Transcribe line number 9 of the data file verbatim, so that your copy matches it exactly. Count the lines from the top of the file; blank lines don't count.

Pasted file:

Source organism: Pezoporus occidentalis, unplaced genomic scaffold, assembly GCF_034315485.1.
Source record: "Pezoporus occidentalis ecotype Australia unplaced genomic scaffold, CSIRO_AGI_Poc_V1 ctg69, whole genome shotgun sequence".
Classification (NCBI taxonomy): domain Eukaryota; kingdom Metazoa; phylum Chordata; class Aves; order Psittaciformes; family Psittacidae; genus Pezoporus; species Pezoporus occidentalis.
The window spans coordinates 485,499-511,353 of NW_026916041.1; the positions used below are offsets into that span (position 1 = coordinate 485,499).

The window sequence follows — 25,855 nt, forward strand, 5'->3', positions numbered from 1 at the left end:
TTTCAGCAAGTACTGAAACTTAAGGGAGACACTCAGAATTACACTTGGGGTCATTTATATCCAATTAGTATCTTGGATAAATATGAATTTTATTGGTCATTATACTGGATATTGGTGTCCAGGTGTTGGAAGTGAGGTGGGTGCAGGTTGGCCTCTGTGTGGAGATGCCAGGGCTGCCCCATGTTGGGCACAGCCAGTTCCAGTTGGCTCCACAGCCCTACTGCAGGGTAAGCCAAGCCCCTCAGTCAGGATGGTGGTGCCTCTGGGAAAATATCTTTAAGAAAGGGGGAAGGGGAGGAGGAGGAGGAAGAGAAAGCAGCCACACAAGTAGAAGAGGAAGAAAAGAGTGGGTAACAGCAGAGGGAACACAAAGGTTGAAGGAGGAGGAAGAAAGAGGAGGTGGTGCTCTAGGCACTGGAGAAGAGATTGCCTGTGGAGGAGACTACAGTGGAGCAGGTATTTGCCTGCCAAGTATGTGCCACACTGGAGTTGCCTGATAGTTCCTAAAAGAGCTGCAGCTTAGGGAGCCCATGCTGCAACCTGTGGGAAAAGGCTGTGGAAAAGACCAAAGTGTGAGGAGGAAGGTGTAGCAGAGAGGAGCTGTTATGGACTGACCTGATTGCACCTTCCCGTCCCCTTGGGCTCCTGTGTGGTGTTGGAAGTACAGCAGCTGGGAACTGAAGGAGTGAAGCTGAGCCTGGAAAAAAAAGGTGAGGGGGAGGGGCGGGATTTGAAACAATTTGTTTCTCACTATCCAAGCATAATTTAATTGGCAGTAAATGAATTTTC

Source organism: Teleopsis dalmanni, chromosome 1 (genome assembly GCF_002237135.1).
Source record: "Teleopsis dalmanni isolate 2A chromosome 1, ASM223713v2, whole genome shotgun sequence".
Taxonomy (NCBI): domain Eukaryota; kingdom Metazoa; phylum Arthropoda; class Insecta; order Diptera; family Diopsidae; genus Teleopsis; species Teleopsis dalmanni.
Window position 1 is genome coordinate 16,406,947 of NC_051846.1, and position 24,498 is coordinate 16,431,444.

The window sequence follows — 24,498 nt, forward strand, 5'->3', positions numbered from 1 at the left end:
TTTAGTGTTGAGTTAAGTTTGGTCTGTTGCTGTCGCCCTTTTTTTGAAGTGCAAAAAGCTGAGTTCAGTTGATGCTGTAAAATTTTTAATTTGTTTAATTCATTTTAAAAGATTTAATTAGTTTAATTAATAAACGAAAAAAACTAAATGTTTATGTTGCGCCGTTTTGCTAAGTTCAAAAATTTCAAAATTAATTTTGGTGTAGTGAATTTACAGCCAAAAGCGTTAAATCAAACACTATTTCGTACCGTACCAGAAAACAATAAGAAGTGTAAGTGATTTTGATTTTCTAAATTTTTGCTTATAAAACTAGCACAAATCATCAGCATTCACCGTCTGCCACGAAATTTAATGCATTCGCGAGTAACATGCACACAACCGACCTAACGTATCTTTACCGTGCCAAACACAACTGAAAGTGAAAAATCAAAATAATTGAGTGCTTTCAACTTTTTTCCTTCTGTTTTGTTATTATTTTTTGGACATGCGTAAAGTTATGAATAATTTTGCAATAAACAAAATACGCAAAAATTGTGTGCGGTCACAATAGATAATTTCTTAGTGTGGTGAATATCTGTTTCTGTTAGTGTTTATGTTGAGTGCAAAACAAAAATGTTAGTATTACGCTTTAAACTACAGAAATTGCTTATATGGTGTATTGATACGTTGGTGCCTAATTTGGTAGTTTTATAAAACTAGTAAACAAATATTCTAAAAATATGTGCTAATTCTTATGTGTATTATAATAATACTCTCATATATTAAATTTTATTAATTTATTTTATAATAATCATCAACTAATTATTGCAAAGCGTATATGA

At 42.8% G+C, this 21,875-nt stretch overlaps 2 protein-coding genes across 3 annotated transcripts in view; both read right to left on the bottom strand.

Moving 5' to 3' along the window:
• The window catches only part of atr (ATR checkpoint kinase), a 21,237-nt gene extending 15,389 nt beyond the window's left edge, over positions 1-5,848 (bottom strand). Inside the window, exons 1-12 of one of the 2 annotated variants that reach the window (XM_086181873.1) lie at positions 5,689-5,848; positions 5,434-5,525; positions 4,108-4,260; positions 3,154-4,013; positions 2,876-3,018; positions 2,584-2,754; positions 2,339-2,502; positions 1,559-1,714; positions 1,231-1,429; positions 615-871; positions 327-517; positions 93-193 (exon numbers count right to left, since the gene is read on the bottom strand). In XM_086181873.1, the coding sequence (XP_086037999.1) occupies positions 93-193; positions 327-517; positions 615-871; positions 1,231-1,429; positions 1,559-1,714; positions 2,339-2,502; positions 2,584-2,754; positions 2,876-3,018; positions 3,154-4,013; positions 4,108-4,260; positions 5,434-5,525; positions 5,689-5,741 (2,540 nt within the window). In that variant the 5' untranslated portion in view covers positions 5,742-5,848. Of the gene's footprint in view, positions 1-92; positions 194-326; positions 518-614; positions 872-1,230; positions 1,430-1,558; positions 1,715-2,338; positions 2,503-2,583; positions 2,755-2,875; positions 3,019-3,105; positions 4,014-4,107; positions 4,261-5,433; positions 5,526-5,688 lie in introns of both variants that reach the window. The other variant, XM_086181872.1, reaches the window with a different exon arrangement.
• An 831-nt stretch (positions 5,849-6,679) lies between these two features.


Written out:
Taxonomy (NCBI): domain Eukaryota; kingdom Metazoa; phylum Arthropoda; class Insecta; order Diptera; family Diopsidae; genus Teleopsis; species Teleopsis dalmanni.